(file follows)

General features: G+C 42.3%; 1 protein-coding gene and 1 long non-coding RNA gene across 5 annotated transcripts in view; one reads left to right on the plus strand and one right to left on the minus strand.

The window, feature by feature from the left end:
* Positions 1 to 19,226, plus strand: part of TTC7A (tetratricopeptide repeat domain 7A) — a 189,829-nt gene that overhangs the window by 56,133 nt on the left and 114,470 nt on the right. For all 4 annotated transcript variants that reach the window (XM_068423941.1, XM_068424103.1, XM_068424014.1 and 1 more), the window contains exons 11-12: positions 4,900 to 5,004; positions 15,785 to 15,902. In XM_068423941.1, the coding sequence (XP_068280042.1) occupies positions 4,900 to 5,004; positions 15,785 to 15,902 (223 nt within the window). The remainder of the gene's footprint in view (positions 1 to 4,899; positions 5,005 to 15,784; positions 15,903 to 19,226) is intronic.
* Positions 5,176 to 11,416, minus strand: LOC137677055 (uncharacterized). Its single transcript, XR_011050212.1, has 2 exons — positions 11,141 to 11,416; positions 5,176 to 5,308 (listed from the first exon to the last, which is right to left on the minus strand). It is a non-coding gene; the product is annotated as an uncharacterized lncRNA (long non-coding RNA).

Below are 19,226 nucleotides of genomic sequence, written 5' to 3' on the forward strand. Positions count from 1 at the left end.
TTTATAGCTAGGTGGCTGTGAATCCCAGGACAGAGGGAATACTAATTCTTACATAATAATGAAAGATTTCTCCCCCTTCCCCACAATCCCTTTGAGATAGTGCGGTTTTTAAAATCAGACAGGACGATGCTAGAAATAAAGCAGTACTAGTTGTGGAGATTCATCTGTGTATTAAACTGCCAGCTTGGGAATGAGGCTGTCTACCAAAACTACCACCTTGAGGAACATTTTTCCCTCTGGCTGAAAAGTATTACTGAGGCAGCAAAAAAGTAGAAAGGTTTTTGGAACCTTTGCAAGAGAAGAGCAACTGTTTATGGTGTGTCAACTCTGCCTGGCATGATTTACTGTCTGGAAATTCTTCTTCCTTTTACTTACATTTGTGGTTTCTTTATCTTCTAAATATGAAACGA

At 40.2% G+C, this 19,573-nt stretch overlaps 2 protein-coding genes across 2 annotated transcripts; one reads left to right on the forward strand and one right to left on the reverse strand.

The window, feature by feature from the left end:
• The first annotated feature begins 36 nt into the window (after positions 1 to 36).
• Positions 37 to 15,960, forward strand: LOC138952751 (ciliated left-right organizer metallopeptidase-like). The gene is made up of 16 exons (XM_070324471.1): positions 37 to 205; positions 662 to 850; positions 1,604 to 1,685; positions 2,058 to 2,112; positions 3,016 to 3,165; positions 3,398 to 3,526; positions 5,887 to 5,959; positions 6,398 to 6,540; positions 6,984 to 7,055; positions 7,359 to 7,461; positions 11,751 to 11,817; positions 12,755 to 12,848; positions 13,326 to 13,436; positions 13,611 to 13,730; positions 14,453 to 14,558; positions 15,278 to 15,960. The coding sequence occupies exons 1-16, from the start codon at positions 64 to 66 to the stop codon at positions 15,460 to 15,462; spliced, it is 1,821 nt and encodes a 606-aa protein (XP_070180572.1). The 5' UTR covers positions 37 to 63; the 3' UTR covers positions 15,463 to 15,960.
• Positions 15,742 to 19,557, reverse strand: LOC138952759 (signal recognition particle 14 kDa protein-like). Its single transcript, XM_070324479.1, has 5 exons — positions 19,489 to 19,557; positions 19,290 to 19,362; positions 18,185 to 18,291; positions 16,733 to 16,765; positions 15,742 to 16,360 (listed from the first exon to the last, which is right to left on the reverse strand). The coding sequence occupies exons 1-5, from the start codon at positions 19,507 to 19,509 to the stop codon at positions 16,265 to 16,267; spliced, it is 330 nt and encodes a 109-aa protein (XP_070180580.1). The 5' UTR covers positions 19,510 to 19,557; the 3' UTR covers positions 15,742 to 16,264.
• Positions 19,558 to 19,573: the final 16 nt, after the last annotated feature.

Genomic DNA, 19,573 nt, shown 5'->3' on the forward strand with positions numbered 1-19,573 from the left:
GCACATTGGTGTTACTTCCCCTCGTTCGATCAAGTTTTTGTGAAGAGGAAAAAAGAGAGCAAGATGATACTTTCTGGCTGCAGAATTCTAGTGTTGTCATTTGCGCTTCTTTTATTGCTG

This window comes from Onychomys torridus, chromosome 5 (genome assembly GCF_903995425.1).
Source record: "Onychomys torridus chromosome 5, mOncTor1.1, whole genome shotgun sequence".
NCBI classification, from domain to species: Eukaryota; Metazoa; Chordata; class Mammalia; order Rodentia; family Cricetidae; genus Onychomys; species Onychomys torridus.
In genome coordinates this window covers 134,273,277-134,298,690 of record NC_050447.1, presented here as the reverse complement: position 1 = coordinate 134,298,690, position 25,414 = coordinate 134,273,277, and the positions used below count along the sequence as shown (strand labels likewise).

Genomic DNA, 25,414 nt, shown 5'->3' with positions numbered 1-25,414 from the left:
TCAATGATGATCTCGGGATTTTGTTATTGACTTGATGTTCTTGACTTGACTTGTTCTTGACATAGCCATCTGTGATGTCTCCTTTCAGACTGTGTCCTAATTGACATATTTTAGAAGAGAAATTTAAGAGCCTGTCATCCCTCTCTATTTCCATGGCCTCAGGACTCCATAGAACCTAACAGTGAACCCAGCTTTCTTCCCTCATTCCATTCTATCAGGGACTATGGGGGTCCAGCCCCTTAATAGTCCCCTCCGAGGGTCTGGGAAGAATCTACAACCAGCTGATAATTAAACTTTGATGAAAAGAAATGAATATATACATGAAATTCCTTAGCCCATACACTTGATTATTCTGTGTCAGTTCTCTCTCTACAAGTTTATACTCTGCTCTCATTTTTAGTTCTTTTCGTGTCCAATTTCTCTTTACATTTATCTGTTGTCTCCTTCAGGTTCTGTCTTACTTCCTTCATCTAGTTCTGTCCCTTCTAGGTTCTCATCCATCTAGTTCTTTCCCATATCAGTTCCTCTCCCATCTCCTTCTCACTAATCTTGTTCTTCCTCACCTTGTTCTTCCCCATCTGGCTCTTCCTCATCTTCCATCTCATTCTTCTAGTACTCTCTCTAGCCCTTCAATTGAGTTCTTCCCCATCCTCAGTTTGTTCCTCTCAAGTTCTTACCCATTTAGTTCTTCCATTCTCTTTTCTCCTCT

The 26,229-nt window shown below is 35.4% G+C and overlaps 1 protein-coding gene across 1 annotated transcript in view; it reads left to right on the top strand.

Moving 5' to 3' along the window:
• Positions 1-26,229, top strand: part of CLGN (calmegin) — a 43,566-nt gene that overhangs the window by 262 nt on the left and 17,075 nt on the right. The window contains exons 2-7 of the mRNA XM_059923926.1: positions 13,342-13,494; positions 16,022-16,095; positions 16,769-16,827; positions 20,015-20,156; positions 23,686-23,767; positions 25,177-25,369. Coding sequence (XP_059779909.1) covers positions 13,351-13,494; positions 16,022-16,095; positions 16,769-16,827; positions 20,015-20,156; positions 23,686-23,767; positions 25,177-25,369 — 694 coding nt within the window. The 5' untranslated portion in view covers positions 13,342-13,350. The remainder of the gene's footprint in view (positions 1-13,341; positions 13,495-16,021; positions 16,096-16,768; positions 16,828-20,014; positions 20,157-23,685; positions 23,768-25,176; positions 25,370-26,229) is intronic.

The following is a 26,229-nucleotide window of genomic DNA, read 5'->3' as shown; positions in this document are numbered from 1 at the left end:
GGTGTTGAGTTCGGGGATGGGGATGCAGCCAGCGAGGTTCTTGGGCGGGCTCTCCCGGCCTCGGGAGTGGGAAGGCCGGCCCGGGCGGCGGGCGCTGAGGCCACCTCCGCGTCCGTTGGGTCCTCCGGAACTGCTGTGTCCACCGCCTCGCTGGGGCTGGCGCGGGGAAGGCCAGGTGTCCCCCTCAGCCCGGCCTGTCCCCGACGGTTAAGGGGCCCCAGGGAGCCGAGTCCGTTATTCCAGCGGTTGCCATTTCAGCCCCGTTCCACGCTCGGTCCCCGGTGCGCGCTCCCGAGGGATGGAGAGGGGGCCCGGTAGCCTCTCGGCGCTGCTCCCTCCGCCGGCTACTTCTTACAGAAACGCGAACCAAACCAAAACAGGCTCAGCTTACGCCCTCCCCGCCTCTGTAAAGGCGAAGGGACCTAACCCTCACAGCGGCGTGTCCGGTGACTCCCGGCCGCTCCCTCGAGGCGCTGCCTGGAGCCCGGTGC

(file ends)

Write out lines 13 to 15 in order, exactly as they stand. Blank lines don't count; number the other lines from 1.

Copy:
Genomic DNA, 19,573 nt, shown 5'->3' on the forward strand with positions numbered 1-19,573 from the left:
GCACATTGGTGTTACTTCCCCTCGTTCGATCAAGTTTTTGTGAAGAGGAAAAAAGAGAGCAAGATGATACTTTCTGGCTGCAGAATTCTAGTGTTGTCATTTGCGCTTCTTTTATTGCTG

This window comes from Onychomys torridus, chromosome 5 (genome assembly GCF_903995425.1).